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Am Fam Physician. 2004;69(7):1738

Clinical Question: Is there a benefit to adding liothyronine to levothyroxine in the treatment of primary hypothyroidism?

Setting: Outpatient (specialty)

Study Design: Randomized controlled trial (double-blinded)

Synopsis: Adding synthetic triiodothyronine (liothyronine) to levothyroxine, the current standard of treatment for primary hypothyroidism, may further improve clinical symptoms. Investigators identified 46 patients, 24 to 65 years of age, with at least a six-month history of treatment with levothyroxine alone for primary hypothyroidism. Patients were assigned randomly in a double-blind fashion (concealed allocation assignment) to receive their usual dosage of levothyroxine or combination therapy (their usual levothyroxine dosage reduced by 50 μg per day plus 7.5 μg of synthetic liothyronine twice daily) for four months. Outcomes were assessed by persons blinded to treatment group assignment. No patients were lost to follow-up.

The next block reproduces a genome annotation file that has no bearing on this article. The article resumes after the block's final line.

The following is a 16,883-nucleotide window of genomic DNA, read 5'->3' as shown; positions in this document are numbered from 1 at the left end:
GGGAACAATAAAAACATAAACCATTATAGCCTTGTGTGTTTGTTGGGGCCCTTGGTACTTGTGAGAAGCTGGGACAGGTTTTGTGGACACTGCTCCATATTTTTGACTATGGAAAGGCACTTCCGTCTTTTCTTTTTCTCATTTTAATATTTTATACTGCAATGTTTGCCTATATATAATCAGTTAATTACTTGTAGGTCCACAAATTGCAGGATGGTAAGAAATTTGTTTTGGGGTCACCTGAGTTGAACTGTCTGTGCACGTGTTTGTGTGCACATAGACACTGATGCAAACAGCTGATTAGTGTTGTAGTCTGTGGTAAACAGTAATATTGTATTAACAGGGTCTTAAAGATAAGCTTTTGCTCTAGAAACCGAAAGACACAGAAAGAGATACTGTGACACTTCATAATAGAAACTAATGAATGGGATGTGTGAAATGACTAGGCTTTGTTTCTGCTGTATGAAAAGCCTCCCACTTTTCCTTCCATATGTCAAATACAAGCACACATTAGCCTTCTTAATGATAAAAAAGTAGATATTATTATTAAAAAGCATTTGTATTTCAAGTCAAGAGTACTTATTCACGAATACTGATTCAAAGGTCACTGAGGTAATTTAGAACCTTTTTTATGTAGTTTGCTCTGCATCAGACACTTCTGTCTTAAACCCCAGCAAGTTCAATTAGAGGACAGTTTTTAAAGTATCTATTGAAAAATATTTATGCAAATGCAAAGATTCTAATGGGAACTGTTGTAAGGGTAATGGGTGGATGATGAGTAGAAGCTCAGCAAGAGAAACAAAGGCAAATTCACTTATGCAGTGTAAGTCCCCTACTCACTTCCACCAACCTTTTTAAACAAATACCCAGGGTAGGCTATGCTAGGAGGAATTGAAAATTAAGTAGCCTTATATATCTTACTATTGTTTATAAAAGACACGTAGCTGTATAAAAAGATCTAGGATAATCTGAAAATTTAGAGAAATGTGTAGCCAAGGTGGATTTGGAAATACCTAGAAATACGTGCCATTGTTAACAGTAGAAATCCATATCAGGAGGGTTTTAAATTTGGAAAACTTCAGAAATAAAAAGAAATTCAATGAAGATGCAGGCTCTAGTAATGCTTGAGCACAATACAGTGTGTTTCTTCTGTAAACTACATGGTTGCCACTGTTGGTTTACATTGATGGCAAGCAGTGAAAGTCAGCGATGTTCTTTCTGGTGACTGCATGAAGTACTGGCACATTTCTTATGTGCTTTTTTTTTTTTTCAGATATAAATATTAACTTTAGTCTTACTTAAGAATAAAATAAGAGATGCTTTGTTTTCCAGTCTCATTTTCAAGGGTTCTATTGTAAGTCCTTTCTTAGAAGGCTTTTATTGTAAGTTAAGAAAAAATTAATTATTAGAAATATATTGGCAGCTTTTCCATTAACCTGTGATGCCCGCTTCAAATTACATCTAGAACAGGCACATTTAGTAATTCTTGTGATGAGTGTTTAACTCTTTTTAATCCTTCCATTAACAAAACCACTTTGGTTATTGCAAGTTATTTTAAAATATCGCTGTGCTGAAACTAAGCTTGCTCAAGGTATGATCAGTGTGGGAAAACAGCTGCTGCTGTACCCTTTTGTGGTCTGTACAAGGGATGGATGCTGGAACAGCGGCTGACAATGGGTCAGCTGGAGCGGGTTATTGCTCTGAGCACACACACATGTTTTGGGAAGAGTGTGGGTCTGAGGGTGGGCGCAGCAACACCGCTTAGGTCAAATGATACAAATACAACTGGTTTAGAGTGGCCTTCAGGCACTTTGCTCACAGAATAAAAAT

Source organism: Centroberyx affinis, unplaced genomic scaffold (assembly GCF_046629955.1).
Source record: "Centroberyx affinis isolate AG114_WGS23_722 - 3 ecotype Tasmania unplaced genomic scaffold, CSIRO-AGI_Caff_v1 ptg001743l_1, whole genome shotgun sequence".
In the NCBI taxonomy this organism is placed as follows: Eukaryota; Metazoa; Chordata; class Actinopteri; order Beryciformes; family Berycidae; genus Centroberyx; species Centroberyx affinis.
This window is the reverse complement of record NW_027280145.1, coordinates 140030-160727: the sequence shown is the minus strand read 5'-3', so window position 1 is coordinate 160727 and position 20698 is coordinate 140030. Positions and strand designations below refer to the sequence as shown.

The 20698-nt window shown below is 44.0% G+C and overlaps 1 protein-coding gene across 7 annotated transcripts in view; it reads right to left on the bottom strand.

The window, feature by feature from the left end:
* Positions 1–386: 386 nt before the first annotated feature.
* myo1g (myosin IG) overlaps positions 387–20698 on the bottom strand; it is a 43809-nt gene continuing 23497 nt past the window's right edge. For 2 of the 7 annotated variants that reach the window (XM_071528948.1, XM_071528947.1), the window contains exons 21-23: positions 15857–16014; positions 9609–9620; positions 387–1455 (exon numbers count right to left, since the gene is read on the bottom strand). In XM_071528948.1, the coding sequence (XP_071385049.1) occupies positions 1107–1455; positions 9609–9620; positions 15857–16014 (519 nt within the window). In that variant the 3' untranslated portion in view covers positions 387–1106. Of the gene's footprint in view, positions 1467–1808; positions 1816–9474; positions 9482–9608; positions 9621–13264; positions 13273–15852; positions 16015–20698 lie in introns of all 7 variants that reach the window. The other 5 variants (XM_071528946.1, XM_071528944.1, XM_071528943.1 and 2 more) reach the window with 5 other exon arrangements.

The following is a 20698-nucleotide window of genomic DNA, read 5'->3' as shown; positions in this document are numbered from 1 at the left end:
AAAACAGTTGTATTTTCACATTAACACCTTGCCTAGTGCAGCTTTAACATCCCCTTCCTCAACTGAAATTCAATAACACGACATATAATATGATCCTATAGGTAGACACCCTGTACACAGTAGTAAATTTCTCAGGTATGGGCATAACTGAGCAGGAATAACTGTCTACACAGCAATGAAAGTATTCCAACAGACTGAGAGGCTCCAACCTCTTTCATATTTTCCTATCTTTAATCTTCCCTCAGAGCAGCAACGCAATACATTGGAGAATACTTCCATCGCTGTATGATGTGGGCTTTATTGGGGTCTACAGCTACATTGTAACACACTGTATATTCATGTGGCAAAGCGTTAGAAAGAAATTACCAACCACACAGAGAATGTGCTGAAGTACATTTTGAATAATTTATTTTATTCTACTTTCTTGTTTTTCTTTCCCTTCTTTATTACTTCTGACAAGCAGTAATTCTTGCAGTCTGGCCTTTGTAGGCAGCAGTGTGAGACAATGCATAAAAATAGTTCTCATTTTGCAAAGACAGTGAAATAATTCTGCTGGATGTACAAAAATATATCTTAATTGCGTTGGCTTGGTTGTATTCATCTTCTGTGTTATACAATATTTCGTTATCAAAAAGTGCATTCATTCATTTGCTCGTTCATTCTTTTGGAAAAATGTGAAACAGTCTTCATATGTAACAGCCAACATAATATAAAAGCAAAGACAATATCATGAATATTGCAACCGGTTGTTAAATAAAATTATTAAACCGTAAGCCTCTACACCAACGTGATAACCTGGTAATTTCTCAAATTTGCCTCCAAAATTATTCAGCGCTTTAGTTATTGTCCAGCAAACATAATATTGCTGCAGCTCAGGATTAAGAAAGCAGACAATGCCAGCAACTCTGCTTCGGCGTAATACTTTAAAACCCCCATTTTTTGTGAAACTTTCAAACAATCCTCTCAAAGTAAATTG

After four months, serum thyrotropin levels remained unchanged from baseline and within the normal range in both treatment groups. Quality-of-life scores based on an approved questionnaire improved significantly in both groups, but the changes were statistically similar in each group. Neuropsychologic tests of cognitive function also were statistically similar in each group. Body weight and serum lipid levels were unchanged, and no adverse events were reported by either group. The study was large enough to have a 90 percent chance of detecting a clinically significant difference between the two groups.

Bottom Line: The treatment of primary hypothyroidism with a combination of levothyroxine plus liothyronine did not affect quality-of-life scores and cognitive function to a greater extent than use of levothyroxine alone. (Level of Evidence: 1b)

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